# Finding Potential inside a hollow sphere

• guyvsdcsniper
In summary, the conversation discusses the confusion about the Legendre polynomials, specifically the functions of cosθ. The expert explains that the Legendre polynomial of order 1 is just cosθ and the parentheses mean "function of" not multiplication. They also point out that the first Legendre polynomial is just a constant equal to 1. The expert also mentions that most people look up the Legendre polynomials instead of deriving them and provides the Rodrigues formula for those who wish to derive them. They also mention the significance of the Legendre polynomials in solving the Laplace equation in spherical geometry.

#### guyvsdcsniper

Homework Statement
The potential Vo(θ) is specified on the surface of a hollow sphere,
of radius R. Find the potential inside the sphere.
Relevant Equations
Vo(θ)
I am currently reading Griffiths book for electrodynamics and having trouble making a jump in one of the problems. I have attached the problem (3.6) in question.

In the part that is highlighted, I don't see how we go from (1-cosθ) to (P0cosθ-P1cosθ)?

I can see that from the Legendre Polynomials that P0(cosθ) is equal to 1.
But how is cos0 = to P1cosθ ?

#### Attachments

• Griffiths 3.6.pdf
79.8 KB · Views: 161
You misunderstood. The Legendre polynomial of order 1, which is a function of ##\cos\theta##, is just ##\cos\theta##: ##P_1(cos\theta)=\cos\theta##. The parentheses mean "function of" not multiplication.

kuruman said:
You misunderstood. The Legendre polynomial of order 1, which is a function of ##\cos\theta##, is just ##\cos\theta##: ##P_1(cos\theta)=\cos\theta##. The parentheses mean "function of" not multiplication.
Ok maybe I am confused.

I understood from the book the the Legendre Polynomial of Pn(x) could be defined by the Rodrigues Formula.

But if the Legendre polynomial is a function of cosθ, Pn(cosθ), this wouldn't apply?

I guess my thought process is if its a function of cosθ,
for n = 0, P0(cosθ)=cos(0) = 1. Is this not the case?

quittingthecult said:
Ok maybe I am confused.

I understood from the book the the Legendre Polynomial of Pn(x) could be defined by the Rodrigues Formula.

But if the Legendre polynomial is a function of cosθ, Pn(cosθ), this wouldn't apply?

I guess my thought process is if its a function of cosθ,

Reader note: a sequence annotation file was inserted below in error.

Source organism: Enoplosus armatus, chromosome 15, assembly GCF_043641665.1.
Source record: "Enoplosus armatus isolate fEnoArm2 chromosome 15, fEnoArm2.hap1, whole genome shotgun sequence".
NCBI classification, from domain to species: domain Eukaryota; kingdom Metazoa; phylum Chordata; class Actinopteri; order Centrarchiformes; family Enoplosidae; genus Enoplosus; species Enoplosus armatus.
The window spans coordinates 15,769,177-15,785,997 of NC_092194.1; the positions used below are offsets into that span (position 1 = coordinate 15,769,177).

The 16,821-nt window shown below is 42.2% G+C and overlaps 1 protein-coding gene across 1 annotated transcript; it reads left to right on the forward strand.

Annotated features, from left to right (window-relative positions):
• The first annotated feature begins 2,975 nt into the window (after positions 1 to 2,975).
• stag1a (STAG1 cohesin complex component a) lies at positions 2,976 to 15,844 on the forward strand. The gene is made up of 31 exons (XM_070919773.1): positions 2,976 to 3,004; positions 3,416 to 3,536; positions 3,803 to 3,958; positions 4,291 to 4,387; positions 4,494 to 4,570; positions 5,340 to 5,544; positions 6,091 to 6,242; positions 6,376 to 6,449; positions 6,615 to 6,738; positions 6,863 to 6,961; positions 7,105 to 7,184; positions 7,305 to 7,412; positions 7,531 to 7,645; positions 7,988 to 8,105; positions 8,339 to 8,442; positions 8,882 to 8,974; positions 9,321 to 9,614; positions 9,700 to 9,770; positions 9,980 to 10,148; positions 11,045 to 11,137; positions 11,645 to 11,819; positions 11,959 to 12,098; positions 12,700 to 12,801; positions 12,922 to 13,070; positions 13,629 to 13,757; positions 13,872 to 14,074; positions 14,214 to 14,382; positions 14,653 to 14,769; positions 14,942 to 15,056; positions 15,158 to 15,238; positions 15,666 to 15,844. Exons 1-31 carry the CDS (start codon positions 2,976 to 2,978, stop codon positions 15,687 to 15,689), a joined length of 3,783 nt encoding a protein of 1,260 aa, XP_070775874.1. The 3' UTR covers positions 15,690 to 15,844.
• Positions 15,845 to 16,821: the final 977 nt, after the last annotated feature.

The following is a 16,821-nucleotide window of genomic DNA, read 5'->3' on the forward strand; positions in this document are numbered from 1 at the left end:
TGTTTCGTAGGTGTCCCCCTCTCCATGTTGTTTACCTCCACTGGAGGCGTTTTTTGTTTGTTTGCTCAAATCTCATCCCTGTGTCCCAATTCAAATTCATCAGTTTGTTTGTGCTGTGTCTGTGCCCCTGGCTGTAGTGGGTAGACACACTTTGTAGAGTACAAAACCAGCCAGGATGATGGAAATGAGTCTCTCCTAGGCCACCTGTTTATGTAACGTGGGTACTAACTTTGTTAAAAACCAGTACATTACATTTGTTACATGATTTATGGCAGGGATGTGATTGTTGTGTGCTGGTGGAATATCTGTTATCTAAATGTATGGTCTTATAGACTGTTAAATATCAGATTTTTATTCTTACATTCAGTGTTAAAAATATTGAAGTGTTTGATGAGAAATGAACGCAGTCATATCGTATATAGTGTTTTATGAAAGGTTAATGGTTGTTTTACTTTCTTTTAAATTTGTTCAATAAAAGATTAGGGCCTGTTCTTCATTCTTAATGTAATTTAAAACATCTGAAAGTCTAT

for n = 0, P0(cosθ)=cos(0) = 1. Is this not the case?
Not quite. See here for a list of the a list of the first 10 Legendre polynomials ##P_n(x)## where ##x=\cos\!\theta##. When ##\theta =0##, ##\cos\!\theta =1## and ##P_n(1)=1.## Specifically, ##P_0## is just a constant equal to 1.

kuruman said:
Not quite. See here for a list of the a list of the first 10 Legendre polynomials ##P_n(x)## where ##x=\cos\!\theta##. When ##\theta =0##, ##\cos\!\theta =1## and ##P_n(1)=1.## Specifically, ##P_0## is just a constant equal to 1.
I was just going to respond to you.

I did find this article https://mathworld.wolfram.com/AssociatedLegendrePolynomial.html which essentially also list the first 10 Legendre polynomials Pn(x) where x=cosθ.

Im glad to accept the list and refer to it when needed, but do you know what formula is used to come to these solutions? I am searching and don't see much or maybe its going over my head? Or is this something beyond the scope of an Intro Electrostatics class?

Most people look them up because once someone did the work to derive them, everybody else uses them without re-deriving them. They are tabulated for people to use. However, if you insist on deriving the Legendre polynomials yourself, you could use the Rodrigues formula $$P_n(x)=\frac{1}{2^n n!}\frac{d^n}{dx^n}\left[(x^2-1)^n\right].$$Have fun.

guyvsdcsniper
In terms of how to arrive at the Legendre polynomials in the first place and their significance in expansions In spherical geometry: They are the (regular) solutions of the eigenvalue problem
$$-\frac d{dx} (1-x^2) \frac d{dx} f = \lambda f$$
on the interval [-1,1] with ##\lambda## turning out to be integers on the form ##n(n+1)##. This in turn arises when looking for eigenfunctions of the angular part of the Laplace operator depending only on ##\theta## after making the substitution ##x = \cos\theta##. It is therefore quite natural that ##\cos\theta## is used as the argument in the Legendre polynomials when solving the Laplace equation in spherical geometry.

BvU